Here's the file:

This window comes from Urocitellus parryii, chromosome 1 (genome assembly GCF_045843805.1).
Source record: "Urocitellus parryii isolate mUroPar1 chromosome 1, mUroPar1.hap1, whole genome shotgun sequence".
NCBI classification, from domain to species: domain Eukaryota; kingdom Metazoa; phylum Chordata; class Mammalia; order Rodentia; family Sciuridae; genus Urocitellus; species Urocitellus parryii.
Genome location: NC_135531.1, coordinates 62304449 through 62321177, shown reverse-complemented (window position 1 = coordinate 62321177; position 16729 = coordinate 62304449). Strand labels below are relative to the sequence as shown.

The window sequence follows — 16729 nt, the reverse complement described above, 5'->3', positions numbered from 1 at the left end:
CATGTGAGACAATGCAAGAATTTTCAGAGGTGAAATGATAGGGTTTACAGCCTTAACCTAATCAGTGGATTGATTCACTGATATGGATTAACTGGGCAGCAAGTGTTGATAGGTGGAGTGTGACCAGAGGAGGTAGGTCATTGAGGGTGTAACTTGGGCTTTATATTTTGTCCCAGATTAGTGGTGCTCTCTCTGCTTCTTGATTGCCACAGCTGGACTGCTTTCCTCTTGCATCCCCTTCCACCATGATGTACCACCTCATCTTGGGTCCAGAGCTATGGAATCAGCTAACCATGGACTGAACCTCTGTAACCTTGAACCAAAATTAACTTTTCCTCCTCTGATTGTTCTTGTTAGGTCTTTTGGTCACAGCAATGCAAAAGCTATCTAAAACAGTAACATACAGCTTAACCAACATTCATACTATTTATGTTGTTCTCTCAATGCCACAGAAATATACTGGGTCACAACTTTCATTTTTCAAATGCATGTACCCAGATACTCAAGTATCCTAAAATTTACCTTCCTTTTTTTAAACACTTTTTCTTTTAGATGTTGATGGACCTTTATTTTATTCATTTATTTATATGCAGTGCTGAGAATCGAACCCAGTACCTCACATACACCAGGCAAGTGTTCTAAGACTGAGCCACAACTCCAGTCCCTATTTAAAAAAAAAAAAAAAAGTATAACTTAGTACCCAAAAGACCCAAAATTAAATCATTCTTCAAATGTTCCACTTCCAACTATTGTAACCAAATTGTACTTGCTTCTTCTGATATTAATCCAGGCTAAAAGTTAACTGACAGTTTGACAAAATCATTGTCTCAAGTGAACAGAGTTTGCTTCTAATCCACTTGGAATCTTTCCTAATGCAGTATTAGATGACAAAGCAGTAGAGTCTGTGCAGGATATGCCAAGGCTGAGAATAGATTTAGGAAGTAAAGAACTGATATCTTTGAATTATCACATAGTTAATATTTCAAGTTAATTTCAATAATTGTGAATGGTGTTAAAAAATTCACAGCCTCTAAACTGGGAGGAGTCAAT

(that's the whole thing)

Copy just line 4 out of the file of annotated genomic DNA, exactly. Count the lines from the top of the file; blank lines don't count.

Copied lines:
Genome location: NC_135531.1, coordinates 62304449 through 62321177, shown reverse-complemented (window position 1 = coordinate 62321177; position 16729 = coordinate 62304449). Strand labels below are relative to the sequence as shown.